Cycles of destructive conflict


During the Balkans war, one shot from a sniper in Sarajevo sent a bullet through the eyes of a baker. Even after many attempts he was unable ever to see again, his family faced destitution, and in revenge his two sons eventually took up arms themselves. We can imagine this devastation multiplied thousands, millions, of times. The effects of war and the cycle of retributive violence can reverberate for decades. The psychological damage caused by war has been known to last at least three generations.

At Business Plan for Peace we know from experience working with courageous people willing to use their understanding of human feeling, and willing to risk their lives to stop killing, that one of the main drivers of violence is humiliation.

It is now quite clear that Vladimir Putin may be driven by what he feels as humiliation. He feels humiliated by the loss of Russian prestige following the collapse of the Soviet empire, and by Eastern European and former Soviet states joining NATO amid strong Russian opposition. He has felt humiliated by Ukraine’s independence and its desire to join western alliances. One of his key demands has been that Ukraine should never be allowed to join NATO.

The invasion of Ukraine has shocked us all. We have watched the stunned faces of Ukrainians, as sirens wailed to indicate shock and awe had arrived, from Putin, from military power, as the rug was pulled from underneath the feet of an entire population.

It’s not just in Ukraine. We saw history repeating itself. One year and one month prior, on 1st February 2021, the other side of the world, the Myanmar military seized power. Famous scenes of morning life were displaced by tanks rolling in, with the country’s elected leadership, representing (like Ukraine’s President Zalensky), democratic values in conflict with military might. The rug was pulled that day too, toppling the hopes and dreams of an entire population.

The world watched, did little, as peaceful protestors were taken out, with precision, single bullets to the head, in front of our social media eyes. Angel, aged 19, wearing her T-shirt saying ‘Everything will be Ok’, running towards the camera before being hit by a sniper.

For those of us living in relative security, it is tempting to think really ‘everything is ok’ for us at home. This is how many Ukranians felt, until Russian troops were sent across the borders. However, peace must be worked at.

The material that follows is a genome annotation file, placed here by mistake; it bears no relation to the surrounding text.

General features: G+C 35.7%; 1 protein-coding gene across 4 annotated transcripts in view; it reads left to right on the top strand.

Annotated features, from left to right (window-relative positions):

If we’ve learnt anything from recent events, it’s that we should never take our fundamental freedoms for granted. We live in an interconnected world, where the stories, lives, and horrors of our fellow human beings fill our screens and break our hearts.

We know that the best antidote to humiliation is respect. This is not about the value of one country over another, or an ‘us versus them’, or an ‘East versus West’. This is about the values that we stand for as humans. Shared values across countries, across continents. Respect for the value of human life.

So as we watch events unfold, and move between shock, disbelief and horror, how best can each of us respond?

1) Elevate and amplify shared values. Fact check, then post, and re-post examples of the courage that ordinary people are taking to resist violent military power, whether it be in Myanmar, Ukraine, or Russia or another country in the world. Messages now travel far and wide. Show solidarity, support people to feel seen and heard, to feel that the impossible can be possible, to know they’re not alone. Amplify what connects us.

2) Listen to the ‘other’. Listen to what lies beneath the surface, from different countries, and different sides to the conflict. Understand the ‘why’ behind what is happening. If we simply dismiss adversaries, we may never learn to truly listen to the ‘why’ and the ‘what might be’. We will also be pitching one against another, first with words, then with weapons, unknowingly escalating the conflict.

3) Connect, share, support. The beauty of humans is the ability to rally together in a crisis. Share information, transform your anger into action. Take time, do the research, find out which organisations are already doing the work and already have the networks and connections. Support with either donations or by amplifying the work of others.

Values are only values when we action them, and it’s the everyday actions that contribute to transforming power. It requires sitting with discomfort, and taking daily acts of time and courage. Never underestimate your own power and agency in transforming the world. The work starts at home, with our own Mighty Hearts. It starts by listening and supporting others.